Call me naive, but I can see a different future. My future is still technologically-oriented but in my future it’s faculty, not administrators or private companies, that control the technology of higher education. How do we achieve my particular techno-utopian future? By asserting our pedagogical expertise rather than by farming out to untrained amateurs.

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11 responses

11 03 2014

The Post Office analogy is good, and I think I can make it better for the non-MOOC purpose. What the postal service has that no alternative has is a human being who actually visits every address and observes its various changes–not only people moving, but also that elderly person who hasn’t emptied the mailbox in several days, for instance, and might be in trouble inside the house. (Yes, I do know about the mummified lady who was just found in her garage, but everyone in the neighborhood knew she traveled a lot, and I suppose so did the mailman….) People who choose to come to the door when the mail deliverer arrives can have a few moments of chat, even gossip–and for people who live alone that human interaction can make a big difference in the quality of life. My mailman and I talk politics every few days, and his point of view is a good supplement/corrective to mine. As you’ve been saying, it’s the face-to-face human interaction that is missing from the MOOC model–and may be an essential component of, and stimulus to, learning. So…Save the Post Office!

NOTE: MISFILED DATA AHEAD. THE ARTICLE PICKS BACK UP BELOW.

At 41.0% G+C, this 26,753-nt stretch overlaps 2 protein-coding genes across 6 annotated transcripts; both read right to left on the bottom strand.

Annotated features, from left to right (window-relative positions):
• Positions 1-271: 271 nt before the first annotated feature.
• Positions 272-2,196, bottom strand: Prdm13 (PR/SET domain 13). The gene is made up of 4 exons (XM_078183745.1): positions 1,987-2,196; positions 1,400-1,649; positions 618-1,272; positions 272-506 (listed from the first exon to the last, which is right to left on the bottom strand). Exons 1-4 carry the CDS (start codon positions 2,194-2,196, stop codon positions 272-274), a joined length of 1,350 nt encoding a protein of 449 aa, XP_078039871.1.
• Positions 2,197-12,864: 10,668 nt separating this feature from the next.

11 03 2014

Reblogged this on MOOC Madness and commented: